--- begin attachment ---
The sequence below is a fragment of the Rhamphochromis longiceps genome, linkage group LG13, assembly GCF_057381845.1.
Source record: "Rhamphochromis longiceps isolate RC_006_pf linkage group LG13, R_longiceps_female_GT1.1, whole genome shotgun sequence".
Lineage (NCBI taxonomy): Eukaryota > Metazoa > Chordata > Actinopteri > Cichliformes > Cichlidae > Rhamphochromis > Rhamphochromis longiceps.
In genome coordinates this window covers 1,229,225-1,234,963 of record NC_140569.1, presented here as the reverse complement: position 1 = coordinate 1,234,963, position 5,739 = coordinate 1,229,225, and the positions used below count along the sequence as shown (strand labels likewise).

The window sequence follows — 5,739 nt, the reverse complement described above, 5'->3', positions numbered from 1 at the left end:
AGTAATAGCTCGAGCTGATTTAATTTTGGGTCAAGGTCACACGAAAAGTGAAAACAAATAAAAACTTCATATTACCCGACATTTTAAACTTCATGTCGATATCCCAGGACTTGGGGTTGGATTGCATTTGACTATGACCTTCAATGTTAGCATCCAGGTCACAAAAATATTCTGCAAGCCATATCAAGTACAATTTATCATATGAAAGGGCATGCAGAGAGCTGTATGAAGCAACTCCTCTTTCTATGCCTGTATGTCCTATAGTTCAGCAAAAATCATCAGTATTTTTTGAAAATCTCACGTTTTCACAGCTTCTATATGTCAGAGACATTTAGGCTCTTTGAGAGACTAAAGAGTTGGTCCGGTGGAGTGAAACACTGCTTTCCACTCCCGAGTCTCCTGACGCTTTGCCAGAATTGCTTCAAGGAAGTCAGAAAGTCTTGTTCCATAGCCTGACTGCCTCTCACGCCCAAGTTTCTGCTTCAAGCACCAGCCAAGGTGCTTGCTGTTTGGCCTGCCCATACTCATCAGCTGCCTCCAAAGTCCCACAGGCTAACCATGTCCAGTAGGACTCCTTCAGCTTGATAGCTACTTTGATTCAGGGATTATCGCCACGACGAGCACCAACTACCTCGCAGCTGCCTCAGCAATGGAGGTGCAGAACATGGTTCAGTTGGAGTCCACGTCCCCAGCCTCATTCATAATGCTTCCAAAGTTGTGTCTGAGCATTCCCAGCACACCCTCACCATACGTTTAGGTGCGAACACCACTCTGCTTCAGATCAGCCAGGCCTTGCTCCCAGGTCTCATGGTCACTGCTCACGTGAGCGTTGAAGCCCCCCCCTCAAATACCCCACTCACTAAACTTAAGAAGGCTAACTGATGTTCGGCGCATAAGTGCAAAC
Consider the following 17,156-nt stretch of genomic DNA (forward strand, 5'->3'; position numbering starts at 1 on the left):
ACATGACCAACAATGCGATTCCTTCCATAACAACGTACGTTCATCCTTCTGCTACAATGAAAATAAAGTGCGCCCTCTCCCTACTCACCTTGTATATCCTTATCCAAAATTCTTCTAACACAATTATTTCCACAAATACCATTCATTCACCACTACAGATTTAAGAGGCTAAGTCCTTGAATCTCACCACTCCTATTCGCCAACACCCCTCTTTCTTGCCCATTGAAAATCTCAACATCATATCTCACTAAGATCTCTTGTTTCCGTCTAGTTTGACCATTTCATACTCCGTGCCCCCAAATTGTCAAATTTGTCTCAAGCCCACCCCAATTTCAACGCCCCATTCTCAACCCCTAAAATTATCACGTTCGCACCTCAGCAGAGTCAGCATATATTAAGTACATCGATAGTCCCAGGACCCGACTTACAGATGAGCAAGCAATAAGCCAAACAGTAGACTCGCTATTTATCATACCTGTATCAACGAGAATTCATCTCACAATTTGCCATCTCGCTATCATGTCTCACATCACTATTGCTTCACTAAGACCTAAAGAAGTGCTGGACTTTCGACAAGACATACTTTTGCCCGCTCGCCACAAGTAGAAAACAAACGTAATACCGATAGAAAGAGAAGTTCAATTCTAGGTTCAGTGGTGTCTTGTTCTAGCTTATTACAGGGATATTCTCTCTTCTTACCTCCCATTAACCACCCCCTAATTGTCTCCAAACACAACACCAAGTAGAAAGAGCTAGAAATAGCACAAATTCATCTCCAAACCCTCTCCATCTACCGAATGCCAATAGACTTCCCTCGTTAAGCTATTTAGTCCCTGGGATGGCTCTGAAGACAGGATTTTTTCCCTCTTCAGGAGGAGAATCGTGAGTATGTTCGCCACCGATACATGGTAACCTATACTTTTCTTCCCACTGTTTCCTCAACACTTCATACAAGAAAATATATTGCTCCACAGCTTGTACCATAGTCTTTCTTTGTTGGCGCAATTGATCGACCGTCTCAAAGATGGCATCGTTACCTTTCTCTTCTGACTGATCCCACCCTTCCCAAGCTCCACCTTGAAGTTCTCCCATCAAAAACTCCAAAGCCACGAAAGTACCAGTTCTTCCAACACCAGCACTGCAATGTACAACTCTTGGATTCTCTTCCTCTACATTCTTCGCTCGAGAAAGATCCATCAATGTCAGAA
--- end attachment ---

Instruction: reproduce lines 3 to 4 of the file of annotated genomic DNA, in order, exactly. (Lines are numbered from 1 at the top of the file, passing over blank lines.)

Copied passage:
Lineage (NCBI taxonomy): Eukaryota > Metazoa > Chordata > Actinopteri > Cichliformes > Cichlidae > Rhamphochromis > Rhamphochromis longiceps.
In genome coordinates this window covers 1,229,225-1,234,963 of record NC_140569.1, presented here as the reverse complement: position 1 = coordinate 1,234,963, position 5,739 = coordinate 1,229,225, and the positions used below count along the sequence as shown (strand labels likewise).